Thursday, April 25, 2013 | 4:42 p.m.
It didn’t take long for actor Steve Schirripa to bounce back to life after he was hit and bumped off from the final episodes of HBO’s “The Sopranos.” Now he’s got a new reality TV series, “Karma’s a Bitch,” premiering May 2.
“It’s a delightfully devious world of unrelenting revenge,” said longtime Las Vegas resident Steve. “From scorned spouses, upset exes and deadbeat dads, this is a hefty serving of what goes around comes around. It is the most outrageous and innovative way of getting mad -- and even.”
I talked with Steve on a visit to the Keep Memory Alive event center at the Cleveland Clinic Lou Ruvo Center for Brain Health. The former Riviera entertainment director turned actor and TV host said: “Our premiere episode has three stories of brilliant retribution.
“Our follow-up episode 30 minutes later is one story worthy of its own show of a woman framed by her ex-boyfriend. She lost everything and spent seven months in jail behind bars before being able to expose his evil plot.”
My longtime TV pal Henry Schleiff, president of cable channel Investigation Discovery, said: “Revenge is a dish best served cold, and for the cold-hearted lowlifes featured on Steve’s show, they definitely had it coming. There’s no better host than Steve to … walk us through the ways to settle the score.”
For Steve, it’s a return to the network that reaches 82 million households. He was host and executive producer for two successful seasons of I.D.'s “Nothing Personal.” He also currently stars on ABC’s “Secret Life of the American Teenager.”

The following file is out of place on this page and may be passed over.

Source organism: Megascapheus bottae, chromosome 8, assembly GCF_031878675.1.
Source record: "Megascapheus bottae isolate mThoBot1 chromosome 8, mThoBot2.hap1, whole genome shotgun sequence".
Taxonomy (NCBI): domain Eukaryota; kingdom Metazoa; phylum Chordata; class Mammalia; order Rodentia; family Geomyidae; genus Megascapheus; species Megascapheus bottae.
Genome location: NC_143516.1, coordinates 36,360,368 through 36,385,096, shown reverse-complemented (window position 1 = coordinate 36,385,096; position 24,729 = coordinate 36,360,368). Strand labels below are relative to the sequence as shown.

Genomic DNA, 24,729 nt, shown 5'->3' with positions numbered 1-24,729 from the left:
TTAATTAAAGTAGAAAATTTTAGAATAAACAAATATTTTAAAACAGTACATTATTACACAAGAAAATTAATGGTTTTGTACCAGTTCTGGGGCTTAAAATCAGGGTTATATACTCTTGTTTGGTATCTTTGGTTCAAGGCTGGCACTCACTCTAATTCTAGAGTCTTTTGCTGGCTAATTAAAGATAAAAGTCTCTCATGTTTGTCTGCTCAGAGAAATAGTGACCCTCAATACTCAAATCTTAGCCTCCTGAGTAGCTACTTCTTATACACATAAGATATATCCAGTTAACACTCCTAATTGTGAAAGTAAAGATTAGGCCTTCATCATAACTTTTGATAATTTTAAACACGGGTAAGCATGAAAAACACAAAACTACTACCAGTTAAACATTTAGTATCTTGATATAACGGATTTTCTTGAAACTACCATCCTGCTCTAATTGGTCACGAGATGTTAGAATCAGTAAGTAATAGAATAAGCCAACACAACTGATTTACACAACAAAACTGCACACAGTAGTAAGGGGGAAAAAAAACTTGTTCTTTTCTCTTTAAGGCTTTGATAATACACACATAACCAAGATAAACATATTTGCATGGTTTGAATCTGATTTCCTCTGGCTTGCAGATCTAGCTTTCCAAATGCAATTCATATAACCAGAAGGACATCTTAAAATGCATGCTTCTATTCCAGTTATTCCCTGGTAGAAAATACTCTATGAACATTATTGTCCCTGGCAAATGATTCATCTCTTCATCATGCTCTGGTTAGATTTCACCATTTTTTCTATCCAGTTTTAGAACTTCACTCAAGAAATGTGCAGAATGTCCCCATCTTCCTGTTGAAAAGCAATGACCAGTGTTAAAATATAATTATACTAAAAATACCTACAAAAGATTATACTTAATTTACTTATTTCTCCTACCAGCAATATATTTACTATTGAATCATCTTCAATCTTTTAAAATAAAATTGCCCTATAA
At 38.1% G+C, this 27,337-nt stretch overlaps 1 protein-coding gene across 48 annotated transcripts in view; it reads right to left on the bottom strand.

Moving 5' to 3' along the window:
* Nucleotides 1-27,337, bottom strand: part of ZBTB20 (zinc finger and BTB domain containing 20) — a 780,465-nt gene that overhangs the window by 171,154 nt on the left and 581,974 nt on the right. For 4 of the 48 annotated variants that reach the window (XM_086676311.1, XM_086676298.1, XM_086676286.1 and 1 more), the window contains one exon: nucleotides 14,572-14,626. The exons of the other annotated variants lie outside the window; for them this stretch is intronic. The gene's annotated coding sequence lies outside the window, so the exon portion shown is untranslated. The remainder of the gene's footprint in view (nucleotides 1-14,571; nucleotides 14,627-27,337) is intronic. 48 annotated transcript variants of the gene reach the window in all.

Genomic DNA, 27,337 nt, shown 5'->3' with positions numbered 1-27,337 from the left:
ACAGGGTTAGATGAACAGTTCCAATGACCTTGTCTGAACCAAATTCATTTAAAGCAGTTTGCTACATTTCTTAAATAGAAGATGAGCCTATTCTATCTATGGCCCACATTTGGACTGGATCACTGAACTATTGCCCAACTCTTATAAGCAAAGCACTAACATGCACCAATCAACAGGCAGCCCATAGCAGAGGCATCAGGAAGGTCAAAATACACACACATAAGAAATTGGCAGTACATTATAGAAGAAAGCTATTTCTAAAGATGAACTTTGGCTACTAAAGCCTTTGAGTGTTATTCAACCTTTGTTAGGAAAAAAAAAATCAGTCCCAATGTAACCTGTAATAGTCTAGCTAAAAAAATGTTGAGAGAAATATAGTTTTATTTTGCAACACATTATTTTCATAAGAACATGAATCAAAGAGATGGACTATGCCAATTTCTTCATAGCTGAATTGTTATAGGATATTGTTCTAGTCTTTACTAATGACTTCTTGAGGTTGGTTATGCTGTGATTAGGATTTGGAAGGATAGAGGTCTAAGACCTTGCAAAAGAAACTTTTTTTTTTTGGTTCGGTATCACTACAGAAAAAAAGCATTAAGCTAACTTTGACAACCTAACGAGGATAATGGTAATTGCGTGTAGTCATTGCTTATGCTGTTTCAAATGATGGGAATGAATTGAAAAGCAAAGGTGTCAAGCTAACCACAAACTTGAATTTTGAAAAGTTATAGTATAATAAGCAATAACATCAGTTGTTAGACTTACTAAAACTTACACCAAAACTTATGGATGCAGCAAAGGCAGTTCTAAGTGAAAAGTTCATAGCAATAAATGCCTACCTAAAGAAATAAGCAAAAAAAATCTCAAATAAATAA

As if his TV shows aren’t keeping him busy enough, Steve also has written a new book, “Big Daddy’s Rules: Raising Daughters Is Tougher Than I Look,” being published in June by Simon & Schuster. It’s a tough-guy hilarious stance on what it takes to raise kids today.
Said Steve: “When it comes to being a dad, I think staying calm is overrated. I have no patience for a lot of what I see going on around me, with my kids, with other kids and especially with other parents. And I’m not shy about saying so. Sometimes very loudly.”
An advance look at his book proves that he’s not afraid to shed light on egregious behavior that he’s encountered, from parents who let their children run wild to a mother so eager to be best friend to her daughter that they got tattoos together.
He added: “I’m unapologetic in maintaining the best tool is still the simple straightforward declaration ‘do it because I said so.’ I’m incensed with these new parenting rules that insist on finding something positive to say about everything a child does no matter how lame it is. I won’t put up with back talk to prove I’m cool. Quality time is just too convenient a notion. “
Steve shares tips on teaching kids the value of money and work; his strict approach to teenage sex, drugs and drinking; and personal, uproarious stories of his own over-the-top parenting style.
Steve and his wife have two daughters: Bria, 21, and Ciara, 17. “There’s a lot of differences between moms and dads as it plays out in our household,” he laughed. The portrait of the ins and outs of his life as a father is a delight. “Big Daddy’s Rules” is a winning mix of wise guys, wisecracks and wise words in street-smart bravado and self-effacing humor.
“I wanted a call to action for dads to return to commonsense parenting and reclaim their role as protector and holder of values to be passed down to the next generation,” Steve summed up.
“I knew the instant I held my first-born daughter in my arms that I was now in the role of a protector -- an incredible responsibility. Overprotective? Maybe. Willing to tone it down? Not a chance, and that’s what my book is about one big daddy to another.”
Robin Leach has been a journalist for more than 50 years and has spent the past decade giving readers the inside scoop on Las Vegas, the world’s premier platinum playground.
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